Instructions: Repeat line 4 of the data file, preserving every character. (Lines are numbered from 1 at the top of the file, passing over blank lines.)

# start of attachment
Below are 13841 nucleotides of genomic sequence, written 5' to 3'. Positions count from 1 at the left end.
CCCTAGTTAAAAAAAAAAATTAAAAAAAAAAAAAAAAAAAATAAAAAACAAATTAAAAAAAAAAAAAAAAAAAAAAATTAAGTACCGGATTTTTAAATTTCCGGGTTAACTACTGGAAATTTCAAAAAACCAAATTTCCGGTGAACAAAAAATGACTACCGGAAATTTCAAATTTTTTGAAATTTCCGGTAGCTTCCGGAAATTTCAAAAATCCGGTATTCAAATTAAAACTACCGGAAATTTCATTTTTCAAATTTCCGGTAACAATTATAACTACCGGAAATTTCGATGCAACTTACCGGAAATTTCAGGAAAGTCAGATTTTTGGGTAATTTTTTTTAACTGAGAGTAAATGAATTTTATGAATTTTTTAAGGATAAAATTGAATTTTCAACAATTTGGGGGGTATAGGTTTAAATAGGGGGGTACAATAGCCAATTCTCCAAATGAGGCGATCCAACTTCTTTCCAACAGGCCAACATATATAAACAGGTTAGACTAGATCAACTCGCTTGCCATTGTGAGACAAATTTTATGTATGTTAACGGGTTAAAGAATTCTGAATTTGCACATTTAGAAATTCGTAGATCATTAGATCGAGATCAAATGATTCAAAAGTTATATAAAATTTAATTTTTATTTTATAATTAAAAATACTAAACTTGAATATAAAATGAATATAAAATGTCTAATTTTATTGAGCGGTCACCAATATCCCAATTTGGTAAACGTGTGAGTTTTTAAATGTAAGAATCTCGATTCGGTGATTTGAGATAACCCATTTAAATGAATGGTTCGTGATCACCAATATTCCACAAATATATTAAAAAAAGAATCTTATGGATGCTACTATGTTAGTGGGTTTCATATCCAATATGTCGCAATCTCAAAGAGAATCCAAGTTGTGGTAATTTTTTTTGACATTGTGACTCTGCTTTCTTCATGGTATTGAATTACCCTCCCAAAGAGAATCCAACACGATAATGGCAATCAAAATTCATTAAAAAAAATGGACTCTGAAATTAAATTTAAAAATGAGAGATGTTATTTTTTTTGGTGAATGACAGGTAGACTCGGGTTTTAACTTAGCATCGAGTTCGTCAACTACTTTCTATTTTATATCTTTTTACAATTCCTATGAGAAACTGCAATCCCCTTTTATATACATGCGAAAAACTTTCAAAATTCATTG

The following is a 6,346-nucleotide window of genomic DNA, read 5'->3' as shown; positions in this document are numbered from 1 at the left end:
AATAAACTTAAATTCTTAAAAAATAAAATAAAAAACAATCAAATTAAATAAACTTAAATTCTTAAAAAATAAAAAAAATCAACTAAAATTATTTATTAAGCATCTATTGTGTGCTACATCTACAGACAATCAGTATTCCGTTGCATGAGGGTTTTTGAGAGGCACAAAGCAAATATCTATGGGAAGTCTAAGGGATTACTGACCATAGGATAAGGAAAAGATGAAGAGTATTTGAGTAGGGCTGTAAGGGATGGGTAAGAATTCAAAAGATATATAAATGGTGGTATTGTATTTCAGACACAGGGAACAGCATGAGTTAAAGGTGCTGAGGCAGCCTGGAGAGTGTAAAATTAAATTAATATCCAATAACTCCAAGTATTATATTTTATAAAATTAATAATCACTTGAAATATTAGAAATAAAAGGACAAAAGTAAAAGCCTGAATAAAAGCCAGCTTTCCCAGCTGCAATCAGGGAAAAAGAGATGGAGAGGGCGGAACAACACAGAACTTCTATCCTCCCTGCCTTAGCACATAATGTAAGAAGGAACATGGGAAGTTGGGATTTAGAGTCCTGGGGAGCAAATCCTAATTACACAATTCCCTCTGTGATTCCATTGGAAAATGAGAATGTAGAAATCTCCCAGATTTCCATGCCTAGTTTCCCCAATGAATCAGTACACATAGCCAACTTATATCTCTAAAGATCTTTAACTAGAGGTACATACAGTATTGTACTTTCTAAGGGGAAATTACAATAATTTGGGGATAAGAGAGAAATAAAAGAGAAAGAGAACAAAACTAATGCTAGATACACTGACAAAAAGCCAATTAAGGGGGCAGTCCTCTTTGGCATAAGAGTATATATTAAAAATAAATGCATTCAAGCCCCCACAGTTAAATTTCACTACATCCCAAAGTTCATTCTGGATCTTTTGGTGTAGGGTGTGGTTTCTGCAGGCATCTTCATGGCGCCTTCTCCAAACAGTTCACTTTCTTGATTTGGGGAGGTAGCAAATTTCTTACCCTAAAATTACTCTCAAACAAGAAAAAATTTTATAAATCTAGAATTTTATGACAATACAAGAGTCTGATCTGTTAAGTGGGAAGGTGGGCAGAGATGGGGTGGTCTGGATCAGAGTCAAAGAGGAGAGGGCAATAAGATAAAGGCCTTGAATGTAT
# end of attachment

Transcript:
AATAAACTTAAATTCTTAAAAAATAAAATAAAAAACAATCAAATTAAATAAACTTAAATTCTTAAAAAATAAAAAAAATCAACTAAAATTATTTATTAAGCATCTATTGTGTGCTACATCTACAGACAATCAGTATTCCGTTGCATGAGGGTTTTTGAGAGGCACAAAGCAAATATCTATGGGAAGTCTAAGGGATTACTGACCATAGGATAAGGAAAAGATGAAGAGTATTTGAGTAGGGCTGTAAGGGATGGGTAAGAATTCAAAAGATATATAAATGGTGGTATTGTATTTCAGACACAGGGAACAGCATGAGTTAAAGGTGCTGAGGCAGCCTGGAGAGTGTAAAATTAAATTAATATCCAATAACTCCAAGTATTATATTTTATAAAATTAATAATCACTTGAAATATTAGAAATAAAAGGACAAAAGTAAAAGCCTGAATAAAAGCCAGCTTTCCCAGCTGCAATCAGGGAAAAAGAGATGGAGAGGGCGGAACAACACAGAACTTCTATCCTCCCTGCCTTAGCACATAATGTAAGAAGGAACATGGGAAGTTGGGATTTAGAGTCCTGGGGAGCAAATCCTAATTACACAATTCCCTCTGTGATTCCATTGGAAAATGAGAATGTAGAAATCTCCCAGATTTCCATGCCTAGTTTCCCCAATGAATCAGTACACATAGCCAACTTATATCTCTAAAGATCTTTAACTAGAGGTACATACAGTATTGTACTTTCTAAGGGGAAATTACAATAATTTGGGGATAAGAGAGAAATAAAAGAGAAAGAGAACAAAACTAATGCTAGATACACTGACAAAAAGCCAATTAAGGGGGCAGTCCTCTTTGGCATAAGAGTATATATTAAAAATAAATGCATTCAAGCCCCCACAGTTAAATTTCACTACATCCCAAAGTTCATTCTGGATCTTTTGGTGTAGGGTGTGGTTTCTGCAGGCATCTTCATGGCGCCTTCTCCAAACAGTTCACTTTCTTGATTTGGGGAGGTAGCAAATTTCTTACCCTAAAATTACTCTCAAACAAGAAAAAATTTTATAAATCTAGAATTTTATGACAATACAAGAGTCTGATCTGTTAAGTGGGAAGGTGGGCAGAGATGGGGTGGTCTGGATCAGAGTCAAAGAGGAGAGGGCAATAAGATAAAGGCCTTGAATGTAT